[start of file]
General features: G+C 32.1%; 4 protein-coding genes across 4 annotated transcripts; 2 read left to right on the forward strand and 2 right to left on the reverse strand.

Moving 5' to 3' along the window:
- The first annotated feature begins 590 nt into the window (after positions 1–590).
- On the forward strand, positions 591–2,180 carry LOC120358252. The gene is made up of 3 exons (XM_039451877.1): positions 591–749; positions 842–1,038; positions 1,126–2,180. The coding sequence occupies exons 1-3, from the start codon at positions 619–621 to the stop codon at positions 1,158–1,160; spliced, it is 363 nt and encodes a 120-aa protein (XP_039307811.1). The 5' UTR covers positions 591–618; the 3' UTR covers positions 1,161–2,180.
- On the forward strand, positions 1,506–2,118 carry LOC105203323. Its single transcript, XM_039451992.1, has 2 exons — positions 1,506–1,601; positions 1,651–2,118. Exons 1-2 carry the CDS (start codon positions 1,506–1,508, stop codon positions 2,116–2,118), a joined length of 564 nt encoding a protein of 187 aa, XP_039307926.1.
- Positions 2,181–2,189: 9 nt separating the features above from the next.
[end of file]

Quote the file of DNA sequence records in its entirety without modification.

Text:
General features: G+C 32.1%; 4 protein-coding genes across 4 annotated transcripts; 2 read left to right on the forward strand and 2 right to left on the reverse strand.

Moving 5' to 3' along the window:
- The first annotated feature begins 590 nt into the window (after positions 1–590).
- On the forward strand, positions 591–2,180 carry LOC120358252. The gene is made up of 3 exons (XM_039451877.1): positions 591–749; positions 842–1,038; positions 1,126–2,180. The coding sequence occupies exons 1-3, from the start codon at positions 619–621 to the stop codon at positions 1,158–1,160; spliced, it is 363 nt and encodes a 120-aa protein (XP_039307811.1). The 5' UTR covers positions 591–618; the 3' UTR covers positions 1,161–2,180.
- On the forward strand, positions 1,506–2,118 carry LOC105203323. Its single transcript, XM_039451992.1, has 2 exons — positions 1,506–1,601; positions 1,651–2,118. Exons 1-2 carry the CDS (start codon positions 1,506–1,508, stop codon positions 2,116–2,118), a joined length of 564 nt encoding a protein of 187 aa, XP_039307926.1.
- Positions 2,181–2,189: 9 nt separating the features above from the next.